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  • Writer's pictureThe San Juan Daily Star

‘There’s nothing to be sad about’: Pujols and Molina say goodbye

Yadier Molina spent his entire 19-year career with the St. Louis Cardinals. He was behind the plate for more than 18,000 innings.

By Tyler Kepner

They both lived the fairy tale. One began as a 13th-round draft choice and ended as the only player ever with 700 home runs, 3,000 hits and multiple World Series titles. The other, the kid brother in a family of major league catchers, grew up to earn 10 All-Star selections and nine Gold Gloves, enough to cover his left arm with tattoos of each.

The slugger, Albert Pujols, returned this season for a finishing flourish after a decade in California. The catcher, Yadier Molina, never left. Together they played 31 seasons and more than 4,000 games for the St. Louis Cardinals. The birds on the bat might as well be named Albert and Yadi.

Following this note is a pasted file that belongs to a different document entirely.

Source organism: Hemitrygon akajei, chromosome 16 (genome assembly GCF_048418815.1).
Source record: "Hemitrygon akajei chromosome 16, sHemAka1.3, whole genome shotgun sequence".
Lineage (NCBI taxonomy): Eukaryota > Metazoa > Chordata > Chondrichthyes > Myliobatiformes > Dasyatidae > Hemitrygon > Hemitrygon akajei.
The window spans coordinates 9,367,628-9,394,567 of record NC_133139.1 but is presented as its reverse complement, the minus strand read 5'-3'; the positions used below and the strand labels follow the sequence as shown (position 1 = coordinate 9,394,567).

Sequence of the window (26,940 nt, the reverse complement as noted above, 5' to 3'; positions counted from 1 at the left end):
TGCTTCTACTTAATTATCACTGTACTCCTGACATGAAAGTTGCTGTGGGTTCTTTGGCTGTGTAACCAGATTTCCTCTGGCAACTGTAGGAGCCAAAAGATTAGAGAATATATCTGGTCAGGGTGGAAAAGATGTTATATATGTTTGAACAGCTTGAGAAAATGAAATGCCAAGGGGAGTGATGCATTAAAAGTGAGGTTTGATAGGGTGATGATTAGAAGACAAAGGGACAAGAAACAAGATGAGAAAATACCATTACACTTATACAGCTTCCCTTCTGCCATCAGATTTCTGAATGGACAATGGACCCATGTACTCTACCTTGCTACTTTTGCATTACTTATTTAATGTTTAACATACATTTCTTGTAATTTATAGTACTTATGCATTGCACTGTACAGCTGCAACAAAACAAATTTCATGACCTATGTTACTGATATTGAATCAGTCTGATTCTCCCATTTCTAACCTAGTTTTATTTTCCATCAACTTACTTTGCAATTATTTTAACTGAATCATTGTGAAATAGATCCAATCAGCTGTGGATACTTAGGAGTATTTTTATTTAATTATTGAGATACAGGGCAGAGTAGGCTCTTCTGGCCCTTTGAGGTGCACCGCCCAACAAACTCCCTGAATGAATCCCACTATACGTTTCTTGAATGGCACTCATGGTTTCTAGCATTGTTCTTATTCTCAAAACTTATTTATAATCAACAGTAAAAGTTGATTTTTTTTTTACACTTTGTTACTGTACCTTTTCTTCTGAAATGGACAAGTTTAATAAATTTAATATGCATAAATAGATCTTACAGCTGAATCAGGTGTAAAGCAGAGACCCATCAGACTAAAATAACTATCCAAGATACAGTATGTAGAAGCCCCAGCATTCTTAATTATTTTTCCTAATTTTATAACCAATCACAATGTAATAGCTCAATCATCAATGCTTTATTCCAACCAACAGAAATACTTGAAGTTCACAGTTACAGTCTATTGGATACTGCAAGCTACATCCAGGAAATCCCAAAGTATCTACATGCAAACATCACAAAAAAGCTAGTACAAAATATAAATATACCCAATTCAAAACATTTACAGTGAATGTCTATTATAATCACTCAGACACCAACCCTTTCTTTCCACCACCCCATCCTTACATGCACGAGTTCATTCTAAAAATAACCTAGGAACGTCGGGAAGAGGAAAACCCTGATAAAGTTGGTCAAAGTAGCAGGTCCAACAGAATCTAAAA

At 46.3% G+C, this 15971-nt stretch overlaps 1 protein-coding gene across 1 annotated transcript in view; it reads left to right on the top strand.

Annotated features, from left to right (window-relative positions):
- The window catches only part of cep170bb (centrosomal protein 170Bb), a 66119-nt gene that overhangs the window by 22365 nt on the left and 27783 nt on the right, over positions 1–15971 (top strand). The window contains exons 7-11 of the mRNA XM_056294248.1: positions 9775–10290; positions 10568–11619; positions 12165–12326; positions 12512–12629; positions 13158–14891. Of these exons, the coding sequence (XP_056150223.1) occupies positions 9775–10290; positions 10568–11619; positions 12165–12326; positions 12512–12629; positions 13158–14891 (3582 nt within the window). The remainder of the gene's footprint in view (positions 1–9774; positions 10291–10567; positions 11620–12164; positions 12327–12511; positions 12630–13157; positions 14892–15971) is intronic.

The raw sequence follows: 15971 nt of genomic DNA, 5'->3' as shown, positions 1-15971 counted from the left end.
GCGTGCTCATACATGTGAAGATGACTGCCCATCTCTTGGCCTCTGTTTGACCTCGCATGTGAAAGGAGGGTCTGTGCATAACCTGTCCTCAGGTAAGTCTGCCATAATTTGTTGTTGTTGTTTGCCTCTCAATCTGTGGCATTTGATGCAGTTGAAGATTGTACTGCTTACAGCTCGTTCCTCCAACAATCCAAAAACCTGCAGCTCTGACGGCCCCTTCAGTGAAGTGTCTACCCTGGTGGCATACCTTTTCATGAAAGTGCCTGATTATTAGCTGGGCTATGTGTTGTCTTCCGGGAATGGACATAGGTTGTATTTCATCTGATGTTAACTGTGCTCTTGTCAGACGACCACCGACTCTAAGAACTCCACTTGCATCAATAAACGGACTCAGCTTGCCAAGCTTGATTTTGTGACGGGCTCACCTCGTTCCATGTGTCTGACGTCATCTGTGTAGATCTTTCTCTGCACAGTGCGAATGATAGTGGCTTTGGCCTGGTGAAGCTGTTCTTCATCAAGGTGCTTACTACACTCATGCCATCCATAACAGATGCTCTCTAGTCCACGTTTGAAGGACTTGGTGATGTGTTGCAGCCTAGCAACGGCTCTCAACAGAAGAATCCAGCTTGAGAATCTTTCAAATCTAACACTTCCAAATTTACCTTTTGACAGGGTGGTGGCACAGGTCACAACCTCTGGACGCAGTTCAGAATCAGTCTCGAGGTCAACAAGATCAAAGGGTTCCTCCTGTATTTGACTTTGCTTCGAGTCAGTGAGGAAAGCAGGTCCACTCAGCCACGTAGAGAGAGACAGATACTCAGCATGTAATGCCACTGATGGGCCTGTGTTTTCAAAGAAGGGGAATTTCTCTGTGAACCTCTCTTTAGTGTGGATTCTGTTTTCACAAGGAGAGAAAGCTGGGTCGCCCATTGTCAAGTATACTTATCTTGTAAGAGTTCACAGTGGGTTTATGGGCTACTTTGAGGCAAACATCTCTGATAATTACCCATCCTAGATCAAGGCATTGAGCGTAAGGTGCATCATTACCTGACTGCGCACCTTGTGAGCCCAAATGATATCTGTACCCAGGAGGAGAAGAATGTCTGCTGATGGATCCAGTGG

Now, alas, these birds have flown. They went out with singles, both bringing the go-ahead run to the plate in the late innings while facing elimination in the wild-card round. Surely there had to be another thrilling chapter, the Cardinals thought. Surely the tale would not end.

“There was just so much magic going on with Albert and Yadi,” said pitcher Adam Wainwright, the third venerable Cardinal from the championship years. “I just felt like you can’t go out like that. There’s too much goodness going around to lose two games in a row.”

Yet that is how it ended, with a 2-0 victory by the Philadelphia Phillies — in the game and the series — that ushered Pujols and Molina into retirement. It was the first playoff series victory for the Phillies in a dozen years, and the first time in a full season that a division winner did not even reach the division series.

For that, the Cardinals could blame baseball’s revamped playoff format. One division winner per league must play in the new, best-of-three wild-card round. The other first-place finishers — the ones with the better records — get a bye.

The American League Central winner, the Cleveland Guardians, dumped the Tampa Bay Rays in two games. But the Cardinals, who won the National League Central, hit .185 and went 1 for 11 with runners in scoring position against the Phillies. That is how fairy tales end.